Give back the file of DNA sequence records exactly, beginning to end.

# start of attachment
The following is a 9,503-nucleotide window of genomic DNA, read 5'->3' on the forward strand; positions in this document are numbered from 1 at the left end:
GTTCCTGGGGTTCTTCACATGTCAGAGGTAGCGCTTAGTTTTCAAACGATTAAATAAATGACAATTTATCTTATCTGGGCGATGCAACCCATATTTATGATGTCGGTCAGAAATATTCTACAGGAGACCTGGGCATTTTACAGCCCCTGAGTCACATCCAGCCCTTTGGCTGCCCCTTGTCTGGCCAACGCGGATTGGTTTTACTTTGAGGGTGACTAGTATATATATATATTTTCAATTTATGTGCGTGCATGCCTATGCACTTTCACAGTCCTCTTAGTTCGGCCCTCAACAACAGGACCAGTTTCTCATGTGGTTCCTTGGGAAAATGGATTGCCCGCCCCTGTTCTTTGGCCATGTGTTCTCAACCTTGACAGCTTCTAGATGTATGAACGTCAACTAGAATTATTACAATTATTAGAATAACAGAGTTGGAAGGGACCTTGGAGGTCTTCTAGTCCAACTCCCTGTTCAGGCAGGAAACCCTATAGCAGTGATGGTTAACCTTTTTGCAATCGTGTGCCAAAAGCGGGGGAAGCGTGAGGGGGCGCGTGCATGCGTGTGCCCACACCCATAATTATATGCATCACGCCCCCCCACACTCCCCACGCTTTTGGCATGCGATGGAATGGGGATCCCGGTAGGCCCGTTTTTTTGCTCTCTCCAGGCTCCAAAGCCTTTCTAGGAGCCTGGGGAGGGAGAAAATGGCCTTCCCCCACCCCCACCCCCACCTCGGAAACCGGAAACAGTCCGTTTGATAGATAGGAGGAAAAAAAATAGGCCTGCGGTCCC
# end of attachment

The following is a 9,503-nucleotide window of genomic DNA, read 5'->3' on the forward strand; positions in this document are numbered from 1 at the left end:
GTTCCTGGGGTTCTTCACATGTCAGAGGTAGCGCTTAGTTTTCAAACGATTAAATAAATGACAATTTATCTTATCTGGGCGATGCAACCCATATTTATGATGTCGGTCAGAAATATTCTACAGGAGACCTGGGCATTTTACAGCCCCTGAGTCACATCCAGCCCTTTGGCTGCCCCTTGTCTGGCCAACGCGGATTGGTTTTACTTTGAGGGTGACTAGTATATATATATATTTTCAATTTATGTGCGTGCATGCCTATGCACTTTCACAGTCCTCTTAGTTCGGCCCTCAACAACAGGACCAGTTTCTCATGTGGTTCCTTGGGAAAATGGATTGCCCGCCCCTGTTCTTTGGCCATGTGTTCTCAACCTTGACAGCTTCTAGATGTATGAACGTCAACTAGAATTATTACAATTATTAGAATAACAGAGTTGGAAGGGACCTTGGAGGTCTTCTAGTCCAACTCCCTGTTCAGGCAGGAAACCCTATAGCAGTGATGGTTAACCTTTTTGCAATCGTGTGCCAAAAGCGGGGGAAGCGTGAGGGGGCGCGTGCATGCGTGTGCCCACACCCATAATTATATGCATCACGCCCCCCCACACTCCCCACGCTTTTGGCATGCGATGGAATGGGGATCCCGGTAGGCCCGTTTTTTTGCTCTCTCCAGGCTCCAAAGCCTTTCTAGGAGCCTGGGGAGGGAGAAAATGGCCTTCCCCCACCCCCACCCCCACCTCGGAAACCGGAAACAGTCCGTTTGATAGATAGGAGGAAAAAAAATAGGCCTGCGGTCCC